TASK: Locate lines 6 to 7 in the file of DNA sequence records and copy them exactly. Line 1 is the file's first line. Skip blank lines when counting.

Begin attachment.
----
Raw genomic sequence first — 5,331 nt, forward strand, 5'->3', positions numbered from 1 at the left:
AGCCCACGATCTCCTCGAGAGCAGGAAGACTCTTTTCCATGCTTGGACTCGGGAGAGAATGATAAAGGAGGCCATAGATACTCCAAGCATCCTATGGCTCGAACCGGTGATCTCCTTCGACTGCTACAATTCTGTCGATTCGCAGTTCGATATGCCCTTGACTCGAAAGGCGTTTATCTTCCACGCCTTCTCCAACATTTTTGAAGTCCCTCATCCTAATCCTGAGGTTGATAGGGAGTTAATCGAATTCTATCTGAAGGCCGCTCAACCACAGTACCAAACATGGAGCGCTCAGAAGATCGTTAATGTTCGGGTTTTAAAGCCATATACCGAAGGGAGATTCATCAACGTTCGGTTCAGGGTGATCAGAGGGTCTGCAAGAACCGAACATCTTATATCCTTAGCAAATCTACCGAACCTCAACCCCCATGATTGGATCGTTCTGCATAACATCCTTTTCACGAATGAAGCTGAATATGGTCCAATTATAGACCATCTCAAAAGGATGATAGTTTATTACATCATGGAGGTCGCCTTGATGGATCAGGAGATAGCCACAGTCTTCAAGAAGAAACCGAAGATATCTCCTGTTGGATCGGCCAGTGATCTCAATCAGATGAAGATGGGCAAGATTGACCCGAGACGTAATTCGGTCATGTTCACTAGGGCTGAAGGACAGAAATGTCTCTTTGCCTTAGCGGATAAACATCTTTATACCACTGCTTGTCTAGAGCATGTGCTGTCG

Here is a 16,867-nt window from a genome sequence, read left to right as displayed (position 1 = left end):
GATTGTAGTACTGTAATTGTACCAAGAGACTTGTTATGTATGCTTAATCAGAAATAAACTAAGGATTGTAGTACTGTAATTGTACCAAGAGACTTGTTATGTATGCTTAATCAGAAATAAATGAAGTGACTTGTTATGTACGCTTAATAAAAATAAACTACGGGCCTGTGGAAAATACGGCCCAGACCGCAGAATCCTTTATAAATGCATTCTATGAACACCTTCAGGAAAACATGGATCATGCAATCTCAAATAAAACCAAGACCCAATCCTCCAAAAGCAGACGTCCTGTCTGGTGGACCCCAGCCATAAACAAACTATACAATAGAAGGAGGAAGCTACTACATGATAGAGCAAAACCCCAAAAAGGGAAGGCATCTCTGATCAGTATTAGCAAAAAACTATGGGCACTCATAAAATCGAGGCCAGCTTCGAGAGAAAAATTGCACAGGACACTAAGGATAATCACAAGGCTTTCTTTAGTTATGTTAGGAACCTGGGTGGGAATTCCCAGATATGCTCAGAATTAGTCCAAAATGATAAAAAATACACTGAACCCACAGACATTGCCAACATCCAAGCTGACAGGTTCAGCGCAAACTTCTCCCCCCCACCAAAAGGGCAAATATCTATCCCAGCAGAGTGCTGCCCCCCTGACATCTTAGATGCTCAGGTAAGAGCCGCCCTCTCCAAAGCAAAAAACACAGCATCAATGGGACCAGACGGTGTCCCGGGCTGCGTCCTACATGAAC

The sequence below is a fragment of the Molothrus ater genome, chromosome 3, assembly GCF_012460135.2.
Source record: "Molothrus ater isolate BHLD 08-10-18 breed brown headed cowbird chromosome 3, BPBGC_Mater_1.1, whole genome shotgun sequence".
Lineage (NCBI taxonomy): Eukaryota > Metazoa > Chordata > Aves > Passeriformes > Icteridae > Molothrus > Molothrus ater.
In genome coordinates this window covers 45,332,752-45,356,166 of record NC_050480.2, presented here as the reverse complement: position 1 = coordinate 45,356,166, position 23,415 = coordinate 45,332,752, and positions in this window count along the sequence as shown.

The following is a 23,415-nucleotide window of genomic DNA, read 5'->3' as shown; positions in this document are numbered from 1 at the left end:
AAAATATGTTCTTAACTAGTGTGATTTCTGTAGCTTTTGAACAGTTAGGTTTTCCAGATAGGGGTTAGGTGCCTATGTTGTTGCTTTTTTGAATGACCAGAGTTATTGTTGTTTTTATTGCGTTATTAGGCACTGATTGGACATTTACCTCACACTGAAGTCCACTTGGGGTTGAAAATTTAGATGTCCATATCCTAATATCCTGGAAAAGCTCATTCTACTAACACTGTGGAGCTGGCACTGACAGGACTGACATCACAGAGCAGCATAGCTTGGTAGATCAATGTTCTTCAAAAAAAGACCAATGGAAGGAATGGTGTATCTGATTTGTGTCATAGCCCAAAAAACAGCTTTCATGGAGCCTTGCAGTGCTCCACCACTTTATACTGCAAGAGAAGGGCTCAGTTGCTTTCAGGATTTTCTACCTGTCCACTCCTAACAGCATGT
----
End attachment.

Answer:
Source record: "Molothrus ater isolate BHLD 08-10-18 breed brown headed cowbird chromosome 3, BPBGC_Mater_1.1, whole genome shotgun sequence".
Lineage (NCBI taxonomy): Eukaryota > Metazoa > Chordata > Aves > Passeriformes > Icteridae > Molothrus > Molothrus ater.